PARIS A junior trader blamed for causing a $7 billion (3.5 billion pound) loss at French bank Societe Generale has handed himself into the police and is cooperating with their investigation, a prosecution official said on Saturday.
Jerome Kerviel, 31, turned up at the headquarters of the finance police in southeast Paris during the afternoon and is likely to be held for up to 48 hours before prosecutors decide whether to launch legal proceedings against him.
"All is going well. He is co-operating and is ready to explain what happened," Jean Michel Aldebert, the head of the financial section of the Paris prosecutors office, told reporters late Saturday.
SocGen has accused its trader of taking "massive fraudulent" positions in 2007 and 2008 on European equity market indices, which left them nursing massive losses as they unwound the positions in plunging markets at the start of last week.
On Friday, police visited the gleaming Societe Generale offices where Kerviel used to work, poring over his computer records, and also searched the apartment where he lived on the western outskirts of Paris.
Kerviel's family say he is being made a scapegoat for the world's worst rogue trading scandal.
Authorities are putting pressure on SocGen's managers to explain how a bank that won accolades for innovation and boasted state-of-the-art risk controls could have been tripped up by a junior trader acting alone.
The scandal at Socgen struck at the height of a global credit crisis, set off by a meltdown in U.S. subprime mortgages, which has forced banks around the world to take tens of billions of dollars in charges as the value of their exposures crumbled.
SARKOZY DEMANDS REFORM
French President Nicolas Sarkozy demanded changes to the running of international financial markets in the wake of the fraud scandal at Societe Generale, saying it was time to restore a sense of proportion.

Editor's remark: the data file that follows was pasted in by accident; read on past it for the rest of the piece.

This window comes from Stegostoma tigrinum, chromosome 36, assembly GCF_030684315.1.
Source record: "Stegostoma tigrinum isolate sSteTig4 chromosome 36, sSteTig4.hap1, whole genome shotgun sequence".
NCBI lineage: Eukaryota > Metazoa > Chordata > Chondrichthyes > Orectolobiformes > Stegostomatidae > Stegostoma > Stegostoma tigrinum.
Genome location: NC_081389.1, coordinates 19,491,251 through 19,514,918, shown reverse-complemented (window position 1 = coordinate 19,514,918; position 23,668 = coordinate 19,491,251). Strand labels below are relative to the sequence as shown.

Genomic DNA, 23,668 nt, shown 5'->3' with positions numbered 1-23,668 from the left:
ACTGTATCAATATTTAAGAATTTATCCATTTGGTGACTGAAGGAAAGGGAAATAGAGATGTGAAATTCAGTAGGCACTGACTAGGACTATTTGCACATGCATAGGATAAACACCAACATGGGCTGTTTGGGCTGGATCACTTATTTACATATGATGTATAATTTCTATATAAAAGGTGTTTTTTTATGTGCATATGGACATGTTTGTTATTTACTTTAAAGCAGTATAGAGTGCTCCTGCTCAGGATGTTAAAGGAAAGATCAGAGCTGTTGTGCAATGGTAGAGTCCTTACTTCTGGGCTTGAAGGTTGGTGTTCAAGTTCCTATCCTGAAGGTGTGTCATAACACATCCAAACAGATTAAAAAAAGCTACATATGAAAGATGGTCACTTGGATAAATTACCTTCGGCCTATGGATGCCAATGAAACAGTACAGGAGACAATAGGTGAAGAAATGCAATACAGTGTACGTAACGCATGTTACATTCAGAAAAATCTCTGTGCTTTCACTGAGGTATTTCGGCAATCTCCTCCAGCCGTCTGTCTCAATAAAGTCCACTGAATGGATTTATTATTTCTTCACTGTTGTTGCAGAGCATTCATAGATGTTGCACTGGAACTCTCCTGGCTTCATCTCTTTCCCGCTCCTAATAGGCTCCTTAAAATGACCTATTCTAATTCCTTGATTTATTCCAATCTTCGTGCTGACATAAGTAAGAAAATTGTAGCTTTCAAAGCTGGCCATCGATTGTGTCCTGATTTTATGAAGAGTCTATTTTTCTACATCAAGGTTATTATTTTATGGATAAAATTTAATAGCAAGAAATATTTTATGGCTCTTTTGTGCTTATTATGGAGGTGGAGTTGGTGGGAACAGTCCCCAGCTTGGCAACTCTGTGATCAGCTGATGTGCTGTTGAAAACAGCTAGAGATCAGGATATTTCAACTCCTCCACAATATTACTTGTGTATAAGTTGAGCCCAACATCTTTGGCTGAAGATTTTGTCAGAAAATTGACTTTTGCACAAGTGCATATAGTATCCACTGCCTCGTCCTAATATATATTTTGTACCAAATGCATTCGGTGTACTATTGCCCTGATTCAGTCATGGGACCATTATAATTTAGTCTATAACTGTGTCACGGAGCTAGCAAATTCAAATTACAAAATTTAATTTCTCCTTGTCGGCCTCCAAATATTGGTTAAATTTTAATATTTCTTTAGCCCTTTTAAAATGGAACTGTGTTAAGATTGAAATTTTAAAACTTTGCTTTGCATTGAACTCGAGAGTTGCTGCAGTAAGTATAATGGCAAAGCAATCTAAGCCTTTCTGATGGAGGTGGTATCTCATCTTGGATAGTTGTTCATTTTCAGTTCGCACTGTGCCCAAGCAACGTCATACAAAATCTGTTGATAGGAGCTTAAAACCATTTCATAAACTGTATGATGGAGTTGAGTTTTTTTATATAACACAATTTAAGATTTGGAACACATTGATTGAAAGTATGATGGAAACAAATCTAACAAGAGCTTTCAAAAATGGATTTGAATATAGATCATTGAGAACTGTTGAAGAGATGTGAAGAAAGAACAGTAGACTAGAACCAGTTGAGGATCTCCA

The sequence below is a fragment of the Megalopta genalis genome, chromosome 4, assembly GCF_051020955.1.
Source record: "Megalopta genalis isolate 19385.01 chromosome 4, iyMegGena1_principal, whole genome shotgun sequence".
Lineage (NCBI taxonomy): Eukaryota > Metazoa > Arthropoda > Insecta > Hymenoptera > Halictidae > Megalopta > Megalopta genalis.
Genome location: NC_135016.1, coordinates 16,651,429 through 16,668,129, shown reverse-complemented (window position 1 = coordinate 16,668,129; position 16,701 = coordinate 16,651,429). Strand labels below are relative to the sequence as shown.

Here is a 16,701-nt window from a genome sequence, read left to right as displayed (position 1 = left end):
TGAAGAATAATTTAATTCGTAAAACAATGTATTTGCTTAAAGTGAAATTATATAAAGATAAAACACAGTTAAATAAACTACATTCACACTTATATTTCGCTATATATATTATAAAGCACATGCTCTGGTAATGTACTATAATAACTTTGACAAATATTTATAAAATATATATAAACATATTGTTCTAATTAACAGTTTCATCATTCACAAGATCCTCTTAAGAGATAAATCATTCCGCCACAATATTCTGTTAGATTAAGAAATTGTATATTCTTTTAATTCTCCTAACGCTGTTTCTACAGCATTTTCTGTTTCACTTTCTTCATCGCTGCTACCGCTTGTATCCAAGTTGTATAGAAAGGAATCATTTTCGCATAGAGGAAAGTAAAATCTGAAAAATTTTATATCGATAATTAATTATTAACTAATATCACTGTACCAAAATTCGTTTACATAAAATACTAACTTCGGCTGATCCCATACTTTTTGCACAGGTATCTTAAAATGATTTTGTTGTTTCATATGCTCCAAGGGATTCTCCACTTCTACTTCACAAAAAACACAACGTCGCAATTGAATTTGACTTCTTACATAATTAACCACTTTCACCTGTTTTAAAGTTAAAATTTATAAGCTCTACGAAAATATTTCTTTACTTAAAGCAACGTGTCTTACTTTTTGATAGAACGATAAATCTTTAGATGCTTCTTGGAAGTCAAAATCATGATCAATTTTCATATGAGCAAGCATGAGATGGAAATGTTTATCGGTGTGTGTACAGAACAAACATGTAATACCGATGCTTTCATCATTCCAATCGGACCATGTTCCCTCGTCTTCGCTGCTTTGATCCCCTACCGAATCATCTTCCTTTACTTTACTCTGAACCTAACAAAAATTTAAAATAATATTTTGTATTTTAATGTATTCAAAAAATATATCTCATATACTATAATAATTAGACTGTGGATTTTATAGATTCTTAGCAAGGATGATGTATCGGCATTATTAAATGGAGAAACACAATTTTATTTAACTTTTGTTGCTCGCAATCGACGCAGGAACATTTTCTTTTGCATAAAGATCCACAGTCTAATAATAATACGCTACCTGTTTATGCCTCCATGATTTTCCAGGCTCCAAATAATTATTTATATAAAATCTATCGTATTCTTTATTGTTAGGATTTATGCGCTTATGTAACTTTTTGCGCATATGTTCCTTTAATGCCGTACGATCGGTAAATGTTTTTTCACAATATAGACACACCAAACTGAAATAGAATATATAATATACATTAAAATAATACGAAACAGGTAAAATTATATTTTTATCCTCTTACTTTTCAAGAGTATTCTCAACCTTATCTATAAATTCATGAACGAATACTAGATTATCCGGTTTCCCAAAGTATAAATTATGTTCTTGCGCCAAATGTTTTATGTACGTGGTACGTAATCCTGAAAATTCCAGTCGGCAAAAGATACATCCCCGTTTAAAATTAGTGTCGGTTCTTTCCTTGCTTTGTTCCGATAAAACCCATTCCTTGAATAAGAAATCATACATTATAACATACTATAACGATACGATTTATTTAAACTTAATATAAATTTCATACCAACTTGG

"We have to put a stop to this financial system which is out of its mind and which has lost sight of its purpose," Sarkozy said on Saturday while on a visit to India.
"If one can make profits in a few hours, one can also make gigantic losses in a few hours as well. And it is time to realise that (we need) to insert a bit of wisdom into all these systems."
When it announced the fraud, SocGen also unveiled a writedown of 2.05 billion euros (1.5 billion pounds) on subprime-related exposures. Until then, SocGen had not taken any significant charges despite constant market rumours it faced substantial liabilities.
The fraud scandal struck a heavy blow to SocGen's investment banking business, which acquired an international reputation for sophisticated financial engineering.
A picture of how Kerviel was able to hide his massive trades has been gradually taking shape as his managers speak to the media about the affair.
SocGen's Executive Chairman Daniel Bouton compared the bank's downfall to a Greek tragedy as Kerviel desperately attempted to conceal his huge bets on a fall in stock market prices, but only deepened his predicament in the process.
Kerviel was able for months to keep one step ahead of his supervisors by manipulating fictitious trades and evading checks like "a mutating virus", Bouton said in an interview with Paris daily Le Figaro published on Saturday.
Jean-Pierre Mustier, head of SocGen's investment banking unit, told the Financial Times the rogue trader was managing hundreds of thousands of concealed deals and an equal number of fake hedges to give the appearance that any loss was offset.
"Every two or three days, he was changing his position. He would input a transaction that would trigger a control in three days and before that happened he would replace it with a different one," Mustier was quoted as saying.
SocGen has lodged a complaint with police based on three main charges -- fraudulent falsification of bank records, fraudulent use of such records and computer fraud. A group of small SocGen shareholders have also filed a complaint, which includes accusations of fraud and breach of trust.
The various charges carry maximum prison terms of between 2 and 5 years, plus fines of up to 375,000 euros.
(Reporting by Thierry Leveque in Paris and Emmanuel Jarry in New Delhi; writing by Andrew Hurst and Crispian Balmer; Editing by Keith Weir)
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